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[353] endowments. As the human race ascends the steep ac-
Chap XVI.} Fox, 59 Barclay, 169, 305, 312
civity of improvement, the Quaker cherishes woman as the equal companion of the journey.

Men are equal. The Quaker knows no abiding distinction of king and subject. The universality of the Inner Light ‘brings crowns to the dust, and lays

Fox, 175
them low and level with the earth.’ ‘The Lord will be king; there will be no crowns but to such as obey his will.’ With God a thousand years are indeed as one day; yet judgment on tyrants will come at last,
Besse, II. 523.
and may come ere long.

Every man has God in the conscience; the Quaker knows no distinction of castes. He bows to God, and not to his fellow-servant. ‘All men are alike by creation,’ says Barclay; and it is slavish fear which

Barclay 541. Ib. 504.
reverences others as gods. ‘I am a man,’ says every Quaker, and refuses homage. The most favored of his race, even though endowed with the gifts and glo-
Ib. 505
ries of an angel, he would regard but as his fellow servant and his brother. The feudal nobility still nourished its pride. ‘Nothing,’ says Penn, ‘noth-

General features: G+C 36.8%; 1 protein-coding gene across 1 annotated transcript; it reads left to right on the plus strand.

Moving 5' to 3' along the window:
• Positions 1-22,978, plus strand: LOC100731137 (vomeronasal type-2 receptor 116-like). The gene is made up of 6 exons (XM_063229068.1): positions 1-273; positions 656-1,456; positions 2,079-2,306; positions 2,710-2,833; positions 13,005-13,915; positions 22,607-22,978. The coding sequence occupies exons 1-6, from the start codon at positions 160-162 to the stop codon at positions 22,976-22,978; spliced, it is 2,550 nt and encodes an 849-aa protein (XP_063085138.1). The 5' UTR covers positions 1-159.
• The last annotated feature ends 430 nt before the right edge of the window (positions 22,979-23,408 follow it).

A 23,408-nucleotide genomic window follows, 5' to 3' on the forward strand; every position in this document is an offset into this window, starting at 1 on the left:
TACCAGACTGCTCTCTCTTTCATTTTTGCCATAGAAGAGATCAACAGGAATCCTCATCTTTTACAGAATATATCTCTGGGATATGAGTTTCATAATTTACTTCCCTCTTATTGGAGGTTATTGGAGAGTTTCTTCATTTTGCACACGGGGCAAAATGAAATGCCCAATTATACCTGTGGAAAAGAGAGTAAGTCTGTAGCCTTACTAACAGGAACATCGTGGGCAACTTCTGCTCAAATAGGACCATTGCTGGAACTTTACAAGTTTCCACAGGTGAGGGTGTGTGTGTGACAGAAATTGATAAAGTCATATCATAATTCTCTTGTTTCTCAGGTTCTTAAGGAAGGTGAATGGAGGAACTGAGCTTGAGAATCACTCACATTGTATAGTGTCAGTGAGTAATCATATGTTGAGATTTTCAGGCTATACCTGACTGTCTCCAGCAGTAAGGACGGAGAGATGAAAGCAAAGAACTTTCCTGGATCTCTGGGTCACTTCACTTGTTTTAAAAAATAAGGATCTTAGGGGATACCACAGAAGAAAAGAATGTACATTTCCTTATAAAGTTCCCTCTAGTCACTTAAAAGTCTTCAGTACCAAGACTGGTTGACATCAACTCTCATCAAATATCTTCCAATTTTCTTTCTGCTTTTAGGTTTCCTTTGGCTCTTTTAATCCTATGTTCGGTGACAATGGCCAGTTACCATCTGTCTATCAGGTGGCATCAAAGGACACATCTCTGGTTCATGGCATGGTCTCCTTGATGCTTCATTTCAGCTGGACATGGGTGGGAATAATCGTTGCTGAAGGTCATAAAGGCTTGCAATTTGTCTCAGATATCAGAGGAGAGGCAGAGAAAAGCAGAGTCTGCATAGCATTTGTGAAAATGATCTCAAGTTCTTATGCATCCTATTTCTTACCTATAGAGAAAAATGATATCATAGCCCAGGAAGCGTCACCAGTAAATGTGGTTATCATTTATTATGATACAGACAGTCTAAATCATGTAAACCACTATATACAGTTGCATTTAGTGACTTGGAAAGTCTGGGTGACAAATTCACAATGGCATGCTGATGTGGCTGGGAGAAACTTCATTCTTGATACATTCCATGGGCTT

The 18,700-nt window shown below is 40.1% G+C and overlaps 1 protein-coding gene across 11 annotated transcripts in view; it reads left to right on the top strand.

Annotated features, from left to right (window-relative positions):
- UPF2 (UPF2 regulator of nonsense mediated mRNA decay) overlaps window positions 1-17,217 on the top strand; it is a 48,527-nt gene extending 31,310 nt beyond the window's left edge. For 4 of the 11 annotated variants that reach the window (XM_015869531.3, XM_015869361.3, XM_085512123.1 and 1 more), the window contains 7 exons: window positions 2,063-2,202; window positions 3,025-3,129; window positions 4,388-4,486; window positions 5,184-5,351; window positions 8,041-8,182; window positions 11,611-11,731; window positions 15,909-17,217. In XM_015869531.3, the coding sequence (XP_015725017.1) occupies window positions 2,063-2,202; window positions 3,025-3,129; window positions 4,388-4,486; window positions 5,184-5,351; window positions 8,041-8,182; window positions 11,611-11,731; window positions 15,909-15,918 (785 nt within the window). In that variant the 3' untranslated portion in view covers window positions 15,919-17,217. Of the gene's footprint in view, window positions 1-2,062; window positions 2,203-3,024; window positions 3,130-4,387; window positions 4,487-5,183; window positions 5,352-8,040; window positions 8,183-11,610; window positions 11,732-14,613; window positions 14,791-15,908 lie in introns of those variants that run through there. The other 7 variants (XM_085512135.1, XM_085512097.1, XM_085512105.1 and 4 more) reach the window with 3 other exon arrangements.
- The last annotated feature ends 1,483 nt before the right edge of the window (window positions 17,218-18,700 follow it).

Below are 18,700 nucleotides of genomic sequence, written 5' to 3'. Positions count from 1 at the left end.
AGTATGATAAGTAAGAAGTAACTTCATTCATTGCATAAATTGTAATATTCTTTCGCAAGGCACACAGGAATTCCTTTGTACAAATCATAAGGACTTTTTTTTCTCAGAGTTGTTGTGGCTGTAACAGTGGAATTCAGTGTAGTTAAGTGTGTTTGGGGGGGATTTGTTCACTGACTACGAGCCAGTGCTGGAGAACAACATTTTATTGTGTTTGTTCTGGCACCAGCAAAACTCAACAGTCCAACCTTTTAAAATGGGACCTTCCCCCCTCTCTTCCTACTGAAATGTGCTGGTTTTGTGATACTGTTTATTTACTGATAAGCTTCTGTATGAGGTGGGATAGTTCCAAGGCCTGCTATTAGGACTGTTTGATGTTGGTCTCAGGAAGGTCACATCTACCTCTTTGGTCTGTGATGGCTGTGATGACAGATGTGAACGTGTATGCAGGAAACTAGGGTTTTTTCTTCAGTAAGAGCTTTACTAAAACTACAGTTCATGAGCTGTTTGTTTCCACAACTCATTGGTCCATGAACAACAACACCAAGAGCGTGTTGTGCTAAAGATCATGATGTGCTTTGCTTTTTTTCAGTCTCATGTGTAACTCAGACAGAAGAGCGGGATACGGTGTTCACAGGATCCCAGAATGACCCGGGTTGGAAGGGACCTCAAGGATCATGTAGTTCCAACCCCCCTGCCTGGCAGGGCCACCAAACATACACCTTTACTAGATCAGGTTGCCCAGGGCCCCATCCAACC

i. 430
ing of man's folly has less show of reason to palliate it.’ ‘What a pother has this noble blood made in the world!’ ‘But men of blood have no marks of honor stampt upon them by nature.’ The Quaker scorned to take off his hat to any of them; he held himself the peer of the proudest peer in Christendom. With the Eastern despotism of Diocletian, Europe had learned the hyperboles of Eastern adulation; but ‘My Lord Peter and My Lord Paul are not to be found in the Bible; My Lord Solon or Lord Scipio is not to be read in Greek or Latin stories.’ And the Quaker
i. 417
returned to the simplicity of Gracchus and Demosthenes, though ‘Thee and Thou proved a sore cut to

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